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Poole, Dorset, UK

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To the uninitiated, Poole will look like a rather miserable and boring place. Which is why they are keen to show everyone - those that are prepared to get out and about a bit - why this is not necessarily the case.

The city may look depressing during the winter months, but does actually get a little on the lively side in summer. Despite its essentially quiet nature, it is quite possible to have a good time in Poole.

Tourist attractions are a bit on the minimalist side. There's the 'world famous' Poole Pottery, and a couple of museums, like The Mathmos Factory which makes lava lamps.

Poole Quay during the day is host to a plethora of rusty cargo ships, an aquarium, a model railway, an amusements den and a bucket load of restaurants, cafés and pubs. Occasionally, the owner of The Body Shop, Anita Roddick, docks her big boat there and everybody gathers around to gape in awe and wonder at the sheer decadence of it all.

Poole is also home to the head offices of Exchange & Mart magazine. The High Street and adjoining areas are filled with pubs and restaurants which cater to almost any taste you care to mention. Italian, Indian, Greek, English (traditional grub with gravy and chips, served everywhere), Chinese, Japanese, Mexican and so on...

Shopping is basic, but adequate. The Dolphin Centre houses all major retail outlets. Hundreds of strange shops selling nearly everything you need when you reach 60 years of age line the High Street. Stay near the High Street, your evening begins here...


Start in The Old Harry pub which recently became a franchise of Bass Leisure Retail and is consequently not as rough as it used to be. They serve Carling Premier in there so you can quench your thirst rapidly. They also have a Quids In night on Thursdays: pay £2 on the door and all drinks are a quid1 all night. The ideal sequence from there goes thus:

  • Yates's - Very common. You already know what it's like before you even go in, safe territory.
  • The Brewhouse - Old men, cheap beer, pool 40p a game at time of writing.
  • The Blue Boar - Family-type pub. Old men, cheap beer, no pool table.
  • The Angel - 'Fun pub' with karaoke, disco on Fri/Sat, cheap drinks and fights a-plenty as the under 18s drink here.
  • The Hogshead - Same as all the other Hogsheads... a bit dull and overpriced.
  • JJ Murphy's - Irish theme pub. Guinness, drunk here by anyone Irish or wants people to think they're Irish (quite how this became fashionable is a matter of puzzled conjecture). Pool £1 a go, again, at time of writing.

Pubs on The Quay

  • Lord Nelson - Dead during the winter, packed with bikers in summer. Live bands weekends, rock/blues.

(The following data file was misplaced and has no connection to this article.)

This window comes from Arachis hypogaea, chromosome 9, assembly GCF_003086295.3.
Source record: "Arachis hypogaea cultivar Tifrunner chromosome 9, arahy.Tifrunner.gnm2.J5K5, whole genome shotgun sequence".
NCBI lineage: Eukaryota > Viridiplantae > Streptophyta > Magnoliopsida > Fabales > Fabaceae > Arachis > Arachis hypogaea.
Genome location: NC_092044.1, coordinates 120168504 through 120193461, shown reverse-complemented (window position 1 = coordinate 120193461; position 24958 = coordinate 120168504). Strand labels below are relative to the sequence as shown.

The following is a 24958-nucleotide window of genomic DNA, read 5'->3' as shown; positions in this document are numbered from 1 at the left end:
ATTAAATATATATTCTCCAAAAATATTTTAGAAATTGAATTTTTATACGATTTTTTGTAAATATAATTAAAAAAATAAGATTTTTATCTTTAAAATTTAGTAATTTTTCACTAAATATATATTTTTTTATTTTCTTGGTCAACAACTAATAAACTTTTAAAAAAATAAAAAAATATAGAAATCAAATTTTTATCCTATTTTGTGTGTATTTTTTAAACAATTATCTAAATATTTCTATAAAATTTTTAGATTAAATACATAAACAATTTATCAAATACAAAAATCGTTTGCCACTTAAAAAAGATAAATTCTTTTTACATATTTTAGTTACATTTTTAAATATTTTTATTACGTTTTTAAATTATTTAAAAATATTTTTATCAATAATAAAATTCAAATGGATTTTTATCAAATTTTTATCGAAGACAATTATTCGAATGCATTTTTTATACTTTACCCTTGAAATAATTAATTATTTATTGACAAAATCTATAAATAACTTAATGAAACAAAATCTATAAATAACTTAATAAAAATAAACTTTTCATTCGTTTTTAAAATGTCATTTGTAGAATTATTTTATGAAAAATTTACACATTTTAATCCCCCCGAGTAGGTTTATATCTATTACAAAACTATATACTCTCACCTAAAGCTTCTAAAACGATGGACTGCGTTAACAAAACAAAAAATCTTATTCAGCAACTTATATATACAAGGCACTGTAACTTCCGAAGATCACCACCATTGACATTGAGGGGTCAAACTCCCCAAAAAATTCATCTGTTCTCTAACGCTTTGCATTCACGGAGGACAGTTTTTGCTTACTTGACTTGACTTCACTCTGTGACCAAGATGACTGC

• Jolly Sailor - Popular, packed all year, psychotic doormen keep fights to a minimum but drunken marines used to destroy the place on a weekly basis.
  • The King Charles - Right up the other end of the quay. Ten points if you find it. Nice place, good beer, disco on Saturday.


A lot of the pubs participate in a Pub to Club scheme on Thursday nights. Ask at the bar in most of the above mentioned watering holes, and they'll provide you with a ticket to get into Woody's (above the aquarium complex on Poole Quay) free of charge before 11.30pm.

Woody's is the best club in Poole. Open Thursday, Friday and Saturday until 2am. Thursday is party music, Friday is dance and trance night, Saturday... well, that depends who's resident.

Other clubs are:

  • Corkers - Small, friendly, expensive, shuts at midnight.
  • Lators - A youth club filled with power-drinkers and 16 year old criminals with their pregnant girlfriends, situated opposite the bus station. Dorset police don't need to patrol the rest of the town on Friday and Saturdays, they just park two riot vans outside Lators and the trouble comes to them. Avoid.

One thing worth mentioning about Lators is that downstairs from this place of ill-repute is a nice pub called Grey's. Grey's is usually quiet and pleasant. But weekends there see the cream of local Thrash Metal bands making peoples' ears bleed.

After Midnight

Eating options after 2am are limited to Taffy's on the corner of the High Street selling kebabs, burgers, chips - the usual late night drinker's fare, and a KFC by the bus station. You're recommended to wait until you get home to eat.

By this time, cabs are few and far, there's usually a dozen or so stop outside Woody's, otherwise stagger to the station, where there's a good chance you'll find one. Failing that, head up towards the rear of the Dolphin centre on the roundabout. This is where all the cabbies go before they clock off, so you should be OK until about 4am.

1A quid is an English pound.

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